Every year, for a couple of days in the middle of September, the doors of about 500 of London's public and private buildings are thrown open to the public. This is London Open House weekend, a time to enjoy and celebrate the capital's varied architecture and history. From the 11th century Westminster Hall to the 21st century City Hall, you can take a peek inside buildings you'd normally only see from the outside, or maybe never even knew existed in the first place. Thanks to all the volunteers who make it all possible, and here's a list of some of the places I managed to visit this year...
Lloyd's of London: It's that dramatic futuristic building in the middle of the City, the one with twelve lifts on the outside, designed by Richard Rogers and opened in 1986. Us lucky visitors got to see their collection of old Lord Nelson ephemera, the enormous underwriting room full of hundreds of tiny desks where all the trading happens, the eleven-storey glass-windowed atrium, and the Lutine Bell that rings to bring news of lost ships (one ring bad, two rings good). Nice escalators too. Favourite fact: Edward Lloyd was never an underwriter, he merely owned Lloyd's coffee shop where the first maritime underwriters used to meet. Starbucks clearly still have a long way to go.
Tour: well-structured and impressive, 8/10. Guide: knowledgeable, friendly, 8/10.
Banqueting House: Not just another non-descript building down Whitehall, but an ornate Jacobean dining hall with huge painted ceiling. Many sumptuous banquests for nobles and heads of state have been held in this magnificent room. However, this weekend they'd set up a trestle table in one corner selling tea, Kit Kats, slices of swiss roll and Mr Kipling's cherry bakewells. A far cry from the building's glorious past. Favourite fact: The hall was built for King James I in 1622, but became the site of his execution in 1649.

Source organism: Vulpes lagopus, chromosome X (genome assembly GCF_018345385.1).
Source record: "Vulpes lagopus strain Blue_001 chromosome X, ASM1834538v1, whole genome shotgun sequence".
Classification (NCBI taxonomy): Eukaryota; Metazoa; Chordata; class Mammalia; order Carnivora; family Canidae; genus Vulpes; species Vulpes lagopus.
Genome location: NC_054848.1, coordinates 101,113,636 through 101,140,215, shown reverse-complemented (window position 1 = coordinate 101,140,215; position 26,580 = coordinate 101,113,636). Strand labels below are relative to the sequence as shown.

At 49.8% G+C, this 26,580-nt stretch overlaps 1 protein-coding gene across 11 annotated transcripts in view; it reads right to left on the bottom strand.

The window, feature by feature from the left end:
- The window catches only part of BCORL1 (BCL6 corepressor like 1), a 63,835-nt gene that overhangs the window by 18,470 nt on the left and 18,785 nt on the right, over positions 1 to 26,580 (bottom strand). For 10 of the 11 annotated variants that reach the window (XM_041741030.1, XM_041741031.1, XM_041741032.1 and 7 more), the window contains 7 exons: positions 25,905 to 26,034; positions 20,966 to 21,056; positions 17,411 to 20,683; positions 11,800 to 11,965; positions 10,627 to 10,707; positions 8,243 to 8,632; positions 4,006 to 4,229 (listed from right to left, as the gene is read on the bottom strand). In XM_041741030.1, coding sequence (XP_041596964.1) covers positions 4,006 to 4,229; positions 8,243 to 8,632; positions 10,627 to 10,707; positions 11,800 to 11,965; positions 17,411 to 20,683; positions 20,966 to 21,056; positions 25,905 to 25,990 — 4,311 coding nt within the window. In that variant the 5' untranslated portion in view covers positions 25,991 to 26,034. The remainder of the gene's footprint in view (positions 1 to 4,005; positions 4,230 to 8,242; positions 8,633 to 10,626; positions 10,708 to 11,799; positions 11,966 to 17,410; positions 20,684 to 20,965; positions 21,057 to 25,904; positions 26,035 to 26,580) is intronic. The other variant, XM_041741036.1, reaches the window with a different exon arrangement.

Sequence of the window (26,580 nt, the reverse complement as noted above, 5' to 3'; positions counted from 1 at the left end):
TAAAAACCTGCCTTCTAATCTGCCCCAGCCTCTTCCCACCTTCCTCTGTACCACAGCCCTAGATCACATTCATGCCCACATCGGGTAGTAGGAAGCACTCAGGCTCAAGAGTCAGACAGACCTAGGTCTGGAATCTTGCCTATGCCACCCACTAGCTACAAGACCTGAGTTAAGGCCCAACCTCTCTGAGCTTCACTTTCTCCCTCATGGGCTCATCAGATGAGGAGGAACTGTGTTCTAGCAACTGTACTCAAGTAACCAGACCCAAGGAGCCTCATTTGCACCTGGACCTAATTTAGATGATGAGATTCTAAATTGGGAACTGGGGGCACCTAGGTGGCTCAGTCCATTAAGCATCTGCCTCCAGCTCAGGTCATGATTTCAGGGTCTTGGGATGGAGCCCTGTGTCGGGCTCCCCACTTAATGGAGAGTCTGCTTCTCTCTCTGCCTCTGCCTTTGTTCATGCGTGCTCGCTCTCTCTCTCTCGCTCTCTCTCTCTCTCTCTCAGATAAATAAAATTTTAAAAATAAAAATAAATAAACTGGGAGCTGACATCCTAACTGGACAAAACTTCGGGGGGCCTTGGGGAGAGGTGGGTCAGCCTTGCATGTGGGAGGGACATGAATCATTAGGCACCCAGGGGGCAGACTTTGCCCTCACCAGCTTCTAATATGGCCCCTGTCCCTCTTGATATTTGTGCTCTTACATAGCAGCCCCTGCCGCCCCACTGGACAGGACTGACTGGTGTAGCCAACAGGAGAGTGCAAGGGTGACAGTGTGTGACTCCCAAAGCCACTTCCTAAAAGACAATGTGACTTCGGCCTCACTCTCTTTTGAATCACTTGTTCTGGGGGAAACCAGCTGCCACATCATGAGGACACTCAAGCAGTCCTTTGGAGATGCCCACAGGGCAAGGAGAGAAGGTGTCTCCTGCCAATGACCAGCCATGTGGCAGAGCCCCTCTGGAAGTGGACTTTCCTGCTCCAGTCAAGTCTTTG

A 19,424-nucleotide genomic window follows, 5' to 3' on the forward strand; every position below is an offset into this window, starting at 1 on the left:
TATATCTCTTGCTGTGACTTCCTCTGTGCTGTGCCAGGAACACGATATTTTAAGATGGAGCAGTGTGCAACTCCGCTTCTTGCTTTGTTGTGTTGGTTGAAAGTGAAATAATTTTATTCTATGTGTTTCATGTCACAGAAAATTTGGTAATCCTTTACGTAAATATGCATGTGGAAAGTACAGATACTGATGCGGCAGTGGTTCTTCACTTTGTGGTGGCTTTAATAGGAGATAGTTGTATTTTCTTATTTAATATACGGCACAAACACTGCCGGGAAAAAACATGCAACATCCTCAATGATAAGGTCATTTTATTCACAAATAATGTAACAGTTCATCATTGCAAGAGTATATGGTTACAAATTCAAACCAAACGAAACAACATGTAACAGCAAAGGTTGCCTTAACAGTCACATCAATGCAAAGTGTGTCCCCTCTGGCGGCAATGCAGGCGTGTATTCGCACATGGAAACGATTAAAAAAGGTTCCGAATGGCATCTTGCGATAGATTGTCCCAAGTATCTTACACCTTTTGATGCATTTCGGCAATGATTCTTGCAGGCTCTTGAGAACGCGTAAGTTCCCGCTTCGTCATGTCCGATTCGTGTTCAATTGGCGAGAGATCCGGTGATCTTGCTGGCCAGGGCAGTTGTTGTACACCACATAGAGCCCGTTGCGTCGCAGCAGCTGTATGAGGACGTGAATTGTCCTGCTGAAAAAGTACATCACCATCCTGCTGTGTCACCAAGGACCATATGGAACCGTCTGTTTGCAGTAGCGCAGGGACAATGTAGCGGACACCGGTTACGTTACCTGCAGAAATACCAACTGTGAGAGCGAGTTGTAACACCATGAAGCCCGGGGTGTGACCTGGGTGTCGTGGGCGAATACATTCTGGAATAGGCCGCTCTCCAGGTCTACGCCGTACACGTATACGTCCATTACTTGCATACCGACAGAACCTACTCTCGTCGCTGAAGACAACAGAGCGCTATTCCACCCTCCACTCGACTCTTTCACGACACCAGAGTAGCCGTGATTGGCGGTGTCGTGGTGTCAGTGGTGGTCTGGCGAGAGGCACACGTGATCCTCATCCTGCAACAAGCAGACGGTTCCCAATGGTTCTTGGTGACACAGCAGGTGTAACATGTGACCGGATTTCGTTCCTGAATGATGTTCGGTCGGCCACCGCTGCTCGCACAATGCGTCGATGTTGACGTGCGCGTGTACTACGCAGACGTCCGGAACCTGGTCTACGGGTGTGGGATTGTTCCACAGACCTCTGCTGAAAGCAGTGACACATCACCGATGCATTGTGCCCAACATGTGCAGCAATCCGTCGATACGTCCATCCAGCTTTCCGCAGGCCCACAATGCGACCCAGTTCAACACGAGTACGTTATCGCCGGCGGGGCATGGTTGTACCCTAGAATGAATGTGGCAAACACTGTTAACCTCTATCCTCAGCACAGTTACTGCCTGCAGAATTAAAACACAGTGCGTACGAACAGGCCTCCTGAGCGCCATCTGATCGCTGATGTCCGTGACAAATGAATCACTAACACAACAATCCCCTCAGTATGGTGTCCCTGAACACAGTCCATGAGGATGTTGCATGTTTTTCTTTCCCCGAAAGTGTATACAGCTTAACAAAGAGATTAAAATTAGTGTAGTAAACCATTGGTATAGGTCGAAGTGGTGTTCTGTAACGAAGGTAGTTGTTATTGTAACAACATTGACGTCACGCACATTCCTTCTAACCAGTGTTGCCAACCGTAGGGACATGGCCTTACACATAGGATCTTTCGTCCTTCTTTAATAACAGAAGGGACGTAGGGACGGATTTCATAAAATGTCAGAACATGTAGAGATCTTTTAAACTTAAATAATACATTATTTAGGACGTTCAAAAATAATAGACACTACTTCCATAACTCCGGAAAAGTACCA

Tour: brief and touristy, 5/10. Guide: just a video, 3/10.
Channel 4 Television: It's always a lottery on Open House weekend which tour guide you get. Some know their stuff inside out, while others have clearly never set foot in the property before. Here at Channel 4's HQ I got to the front of the queue just in time to miss the really well-informed guide, ending up instead with the token volunteer merely present to make up the numbers. She took us up in the scenic lift, which had nice views over, er, part of London. She told us that the C4 building had two sort of arms. She took us along the curvy walkway on the third floor behind the glass front bit, held up by the joint things. And we went out onto the terrace at the back, made of some kind of wood I think. Favourite fact: there's an ironing board in the Channel 4 boardroom, complete with iron, inbetween the flipchart and the widescreen TV.
Tour: not quite worthwhile, 4/10. Guide: wet blanket, 1/10.
26Whitehall: This morning you'd have found me queuing for an hour trying to gain entry to a tall posh building down Whitehall, otherwise known as the Ripley Building, otherwise known as the offices of the Deputy Prime Minister. This impressive Georgian building has been home to the Admiralty for nearly 300 years, and top navy men still meet to make important decisions in the wood-panelled Board Room on the first floor. John Prescott's ministerial team are now based in the building, although we were assured that the solitary Jaguar parked in the courtyard this morning wasn't his. Security was high (we're currently on 'Black Special', if you're interested) and we had to surrender our mobile phones and cameras on the way in. Favourite fact: Lord Nelson's body rested here on the night before his funeral, having been stored in a barrel of alcohol during the long voyage home from the battle of Trafalgar.
Tour: bit short given the long wait, 5/10. Three guides: one very good, one ok, one dire, average 5/10.
Limehouse Accumulator Tower: If you've ever travelled on the DLR from Limehouse to Westferry, you may have seen a fifty-foot octagonal brick tower right beside the railway tracks. It's not an old signal box, it's actually pioneering Victorian technology - a tower that once provided hydraulic power for raising heavy cargo at Regent's Canal dock. The tower has recently been restored as a viewing platform, although recent housing developments at Limehouse Basin have reduced the view somewhat. Sadly the tower is only open very occasionally which is a great shame because, on a sunny day like today, the view from the top is great. Favourite fact: To reach the top requires climbing two spiral staircases, the first inside the tower and the second inside the chimney.
Tour: classic industrial archaeology, 9/10. Guide: keen engineer, 8/10.